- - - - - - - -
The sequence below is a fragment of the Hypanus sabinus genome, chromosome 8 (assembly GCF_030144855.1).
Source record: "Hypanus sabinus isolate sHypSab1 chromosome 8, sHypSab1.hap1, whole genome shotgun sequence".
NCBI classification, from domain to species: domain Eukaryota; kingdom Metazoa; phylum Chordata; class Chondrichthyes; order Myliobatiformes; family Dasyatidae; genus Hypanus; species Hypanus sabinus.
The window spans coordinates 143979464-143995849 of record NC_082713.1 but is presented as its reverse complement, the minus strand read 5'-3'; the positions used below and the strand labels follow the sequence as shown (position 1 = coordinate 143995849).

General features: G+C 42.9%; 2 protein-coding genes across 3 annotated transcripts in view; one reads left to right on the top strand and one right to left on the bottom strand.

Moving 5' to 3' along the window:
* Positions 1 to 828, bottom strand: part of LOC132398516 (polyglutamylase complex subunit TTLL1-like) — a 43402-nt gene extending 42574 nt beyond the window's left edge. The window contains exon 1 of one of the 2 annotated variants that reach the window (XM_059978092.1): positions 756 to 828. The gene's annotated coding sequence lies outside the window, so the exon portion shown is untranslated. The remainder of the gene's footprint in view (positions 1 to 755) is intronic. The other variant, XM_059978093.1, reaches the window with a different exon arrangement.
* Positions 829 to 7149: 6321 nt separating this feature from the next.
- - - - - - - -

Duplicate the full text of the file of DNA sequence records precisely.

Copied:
The sequence below is a fragment of the Hypanus sabinus genome, chromosome 8 (assembly GCF_030144855.1).
Source record: "Hypanus sabinus isolate sHypSab1 chromosome 8, sHypSab1.hap1, whole genome shotgun sequence".
NCBI classification, from domain to species: domain Eukaryota; kingdom Metazoa; phylum Chordata; class Chondrichthyes; order Myliobatiformes; family Dasyatidae; genus Hypanus; species Hypanus sabinus.
The window spans coordinates 143979464-143995849 of record NC_082713.1 but is presented as its reverse complement, the minus strand read 5'-3'; the positions used below and the strand labels follow the sequence as shown (position 1 = coordinate 143995849).

General features: G+C 42.9%; 2 protein-coding genes across 3 annotated transcripts in view; one reads left to right on the top strand and one right to left on the bottom strand.

Moving 5' to 3' along the window:
* Positions 1 to 828, bottom strand: part of LOC132398516 (polyglutamylase complex subunit TTLL1-like) — a 43402-nt gene extending 42574 nt beyond the window's left edge. The window contains exon 1 of one of the 2 annotated variants that reach the window (XM_059978092.1): positions 756 to 828. The gene's annotated coding sequence lies outside the window, so the exon portion shown is untranslated. The remainder of the gene's footprint in view (positions 1 to 755) is intronic. The other variant, XM_059978093.1, reaches the window with a different exon arrangement.
* Positions 829 to 7149: 6321 nt separating this feature from the next.